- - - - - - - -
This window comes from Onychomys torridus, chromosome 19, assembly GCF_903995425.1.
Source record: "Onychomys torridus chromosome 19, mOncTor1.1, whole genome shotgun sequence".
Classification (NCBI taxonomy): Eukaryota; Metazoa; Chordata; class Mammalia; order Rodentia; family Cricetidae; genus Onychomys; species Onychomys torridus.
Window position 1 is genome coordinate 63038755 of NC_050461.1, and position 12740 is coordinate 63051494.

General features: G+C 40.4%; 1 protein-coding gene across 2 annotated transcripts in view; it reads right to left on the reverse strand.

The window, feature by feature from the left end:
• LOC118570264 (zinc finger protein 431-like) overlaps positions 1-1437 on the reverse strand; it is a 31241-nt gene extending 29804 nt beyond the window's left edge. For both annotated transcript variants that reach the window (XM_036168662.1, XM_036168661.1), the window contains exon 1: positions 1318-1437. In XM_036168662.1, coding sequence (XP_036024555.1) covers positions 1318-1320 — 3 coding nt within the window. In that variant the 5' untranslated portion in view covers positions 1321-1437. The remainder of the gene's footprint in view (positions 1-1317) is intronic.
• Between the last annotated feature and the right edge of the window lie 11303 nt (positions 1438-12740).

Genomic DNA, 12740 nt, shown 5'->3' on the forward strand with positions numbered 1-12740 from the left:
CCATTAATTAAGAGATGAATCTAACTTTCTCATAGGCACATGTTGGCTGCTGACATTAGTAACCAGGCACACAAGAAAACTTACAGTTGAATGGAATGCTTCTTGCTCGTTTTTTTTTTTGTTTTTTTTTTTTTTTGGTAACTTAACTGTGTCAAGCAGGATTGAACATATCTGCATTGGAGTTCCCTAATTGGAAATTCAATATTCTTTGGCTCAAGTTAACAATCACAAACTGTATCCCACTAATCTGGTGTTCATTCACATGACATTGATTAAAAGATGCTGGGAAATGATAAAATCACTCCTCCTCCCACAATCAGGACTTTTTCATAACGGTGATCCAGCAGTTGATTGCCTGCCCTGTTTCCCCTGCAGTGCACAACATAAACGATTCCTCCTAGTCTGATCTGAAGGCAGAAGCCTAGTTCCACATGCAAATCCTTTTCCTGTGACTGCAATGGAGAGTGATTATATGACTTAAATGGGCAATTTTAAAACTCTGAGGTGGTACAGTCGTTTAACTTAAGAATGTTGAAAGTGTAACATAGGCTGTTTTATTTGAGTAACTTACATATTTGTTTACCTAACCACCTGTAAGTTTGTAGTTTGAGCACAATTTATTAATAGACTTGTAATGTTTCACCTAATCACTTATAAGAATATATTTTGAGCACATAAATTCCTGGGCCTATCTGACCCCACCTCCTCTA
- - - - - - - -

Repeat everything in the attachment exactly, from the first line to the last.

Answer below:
This window comes from Onychomys torridus, chromosome 19, assembly GCF_903995425.1.
Source record: "Onychomys torridus chromosome 19, mOncTor1.1, whole genome shotgun sequence".
Classification (NCBI taxonomy): Eukaryota; Metazoa; Chordata; class Mammalia; order Rodentia; family Cricetidae; genus Onychomys; species Onychomys torridus.
Window position 1 is genome coordinate 63038755 of NC_050461.1, and position 12740 is coordinate 63051494.

General features: G+C 40.4%; 1 protein-coding gene across 2 annotated transcripts in view; it reads right to left on the reverse strand.

The window, feature by feature from the left end:
• LOC118570264 (zinc finger protein 431-like) overlaps positions 1-1437 on the reverse strand; it is a 31241-nt gene extending 29804 nt beyond the window's left edge. For both annotated transcript variants that reach the window (XM_036168662.1, XM_036168661.1), the window contains exon 1: positions 1318-1437. In XM_036168662.1, coding sequence (XP_036024555.1) covers positions 1318-1320 — 3 coding nt within the window. In that variant the 5' untranslated portion in view covers positions 1321-1437. The remainder of the gene's footprint in view (positions 1-1317) is intronic.
• Between the last annotated feature and the right edge of the window lie 11303 nt (positions 1438-12740).

Genomic DNA, 12740 nt, shown 5'->3' on the forward strand with positions numbered 1-12740 from the left:
CCATTAATTAAGAGATGAATCTAACTTTCTCATAGGCACATGTTGGCTGCTGACATTAGTAACCAGGCACACAAGAAAACTTACAGTTGAATGGAATGCTTCTTGCTCGTTTTTTTTTTTGTTTTTTTTTTTTTTTGGTAACTTAACTGTGTCAAGCAGGATTGAACATATCTGCATTGGAGTTCCCTAATTGGAAATTCAATATTCTTTGGCTCAAGTTAACAATCACAAACTGTATCCCACTAATCTGGTGTTCATTCACATGACATTGATTAAAAGATGCTGGGAAATGATAAAATCACTCCTCCTCCCACAATCAGGACTTTTTCATAACGGTGATCCAGCAGTTGATTGCCTGCCCTGTTTCCCCTGCAGTGCACAACATAAACGATTCCTCCTAGTCTGATCTGAAGGCAGAAGCCTAGTTCCACATGCAAATCCTTTTCCTGTGACTGCAATGGAGAGTGATTATATGACTTAAATGGGCAATTTTAAAACTCTGAGGTGGTACAGTCGTTTAACTTAAGAATGTTGAAAGTGTAACATAGGCTGTTTTATTTGAGTAACTTACATATTTGTTTACCTAACCACCTGTAAGTTTGTAGTTTGAGCACAATTTATTAATAGACTTGTAATGTTTCACCTAATCACTTATAAGAATATATTTTGAGCACATAAATTCCTGGGCCTATCTGACCCCACCTCCTCTA